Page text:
When you consume a supplement during your eating window, it may not break your fast, but it’s still best to check out what the manufacturer has added to the party of ingredients. Plus, there are certain supplements (like fat-soluble vitamins A, D, E, and K) that make more of a splash when taken with food.[7] Others (like iron, magnesium, and B vitamins) may cause extra bumps in the road (like nausea) if they’re taken on an empty stomach. 

    However, everybody is different, and your body may interact with supplements differently. If you’re not sure when — and if — you should take supplements, consult your healthcare provider or dietician. They’ll be able to help you figure out what works best for your unique body.  

    Think of it like getting a mattress. It can be the best quality in the world, but if it doesn’t suit your body, you’re going to be stuck counting sheep all night.  

    If you’re feeling like you keep hitting an “intermittent fasting not working” tailspin, it may be that the timing or type of your supplement intake (or what / when you eat in general) is affecting your progress. Before raising the white flag, revisit your strategy with your healthcare provider.

    Supplements to take with food during your eating window 

    Whether it’s zinc with your greens or krill oil with your meal, knowing which supplements to take during your eating window can be a game-changer.

    As a general rule, you want to take any calorie-containing supplements during an eating window so they don’t break your fast. Those include: 

    • protein powders
    • branched-chain amino acids (BCAAs)
    • essential amino acids (EAAs), like l-tyrosine or creatine
    • collagen
    • fiber supplements 
    • sweetened electrolyte drink powders or effervescent tablets
    • gummy vitamins or chewable supplements
    • any supplements that contain sweeteners or additional ingredients, like fruit juice, cane sugar, or starches. 

    General multivitamin

    Even if your multivitamin doesn’t contain any caloric additives, some multivitamins contain zinc, which may cause nausea if taken on an empty stomach.[10] So, you may want to take these during your eating window.

    Fat-soluble vitamins (A, D, E, and K)

    These four vitamins (which are helpful for your vision and bone, cell, liver, and autoimmune health [11]) are better absorbed and transported in your body when eaten with fat. So, if you choose to supplement any of these, it may be wise to take them with your meals to guarantee optimal absorption!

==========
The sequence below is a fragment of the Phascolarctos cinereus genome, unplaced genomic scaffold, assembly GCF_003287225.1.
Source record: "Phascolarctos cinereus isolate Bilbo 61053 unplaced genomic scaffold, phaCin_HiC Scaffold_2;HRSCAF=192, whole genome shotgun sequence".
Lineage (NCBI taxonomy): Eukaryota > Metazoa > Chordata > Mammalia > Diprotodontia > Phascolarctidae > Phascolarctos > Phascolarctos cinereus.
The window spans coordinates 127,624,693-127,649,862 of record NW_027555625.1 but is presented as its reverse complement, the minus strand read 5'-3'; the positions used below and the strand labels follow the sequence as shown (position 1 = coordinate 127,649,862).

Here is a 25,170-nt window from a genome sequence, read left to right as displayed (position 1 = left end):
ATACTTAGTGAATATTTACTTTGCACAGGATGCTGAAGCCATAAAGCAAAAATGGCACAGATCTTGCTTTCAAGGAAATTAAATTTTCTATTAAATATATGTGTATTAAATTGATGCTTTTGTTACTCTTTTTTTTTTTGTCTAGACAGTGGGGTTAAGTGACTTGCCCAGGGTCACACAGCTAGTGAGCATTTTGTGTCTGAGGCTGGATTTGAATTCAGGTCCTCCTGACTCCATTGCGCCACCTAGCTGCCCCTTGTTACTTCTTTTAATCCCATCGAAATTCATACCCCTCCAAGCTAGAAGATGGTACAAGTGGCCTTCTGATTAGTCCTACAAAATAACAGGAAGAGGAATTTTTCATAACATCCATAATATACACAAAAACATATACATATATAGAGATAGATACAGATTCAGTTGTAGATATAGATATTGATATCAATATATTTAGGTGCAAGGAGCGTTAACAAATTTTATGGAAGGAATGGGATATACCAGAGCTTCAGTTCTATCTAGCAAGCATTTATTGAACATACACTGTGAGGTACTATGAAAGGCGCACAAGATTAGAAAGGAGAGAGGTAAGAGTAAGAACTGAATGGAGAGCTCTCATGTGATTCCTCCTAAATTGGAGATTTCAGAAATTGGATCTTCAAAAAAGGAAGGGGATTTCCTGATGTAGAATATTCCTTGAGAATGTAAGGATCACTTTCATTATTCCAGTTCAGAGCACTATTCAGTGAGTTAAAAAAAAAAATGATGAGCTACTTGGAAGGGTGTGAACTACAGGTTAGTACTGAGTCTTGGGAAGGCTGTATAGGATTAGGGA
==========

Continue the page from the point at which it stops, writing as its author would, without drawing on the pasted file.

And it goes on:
Magnesium is one of the most prevalent minerals in your body, and it’s crucial for healthy cell functioning.[12] Some people do get an upset stomach when supplementing magnesium tablets on an empty stomach, so in these instances, you may be better off taking them with food. 

    Zinc and copper

    Zinc and copper are important minerals for regulating metabolism and supporting your immune system.[13,14] It’s important to note that taking zinc supplements may impact your body’s ability to absorb copper.[15] So, make sure to get ongoing support from your healthcare provider to manage any possible risks. Remember: to avoid an upset stomach, it may be best to have them with food.[16] 

    Krill oil or omega krill complex

    There’s some evidence to suggest krill oil supplementation may benefit triglyceride levels and cardiovascular health.[17] However, we need larger clinical studies on humans to assess the benefits of supplementing krill oil on other cardiometabolic risk factors and outcomes. Krill oil is also absorbed better when consumed with dietary fat,[18] so if you do supplement it, it’s best to take this with a meal, too.

    Omega-3 fatty acids 

    Omega-3s (found naturally in foods like salmon, walnuts, chia seeds, and edamame) are associated with a range of health benefits, especially heart health.[19] If you don’t consume enough oily fish (e.g., salmon or mackerel) or follow a plant-based diet, you may choose to supplement omega-3s to reach your target nutrient levels.[20]  

    It’s best to take omega-3 supplements with a meal that contains dietary fats (like olive oil or yogurt) to enhance absorption and minimize potential digestive comfort.[18,21]

    Medium-chain triglycerides (MCTS)

    Medium-chain triglycerides (found naturally in coconut oil or palm oil) are known for their ability to increase energy levels.[22] They may also support ketosis.[23] While you can take them with or without food, they are usually mixed with various foods and beverages or drizzled over meals.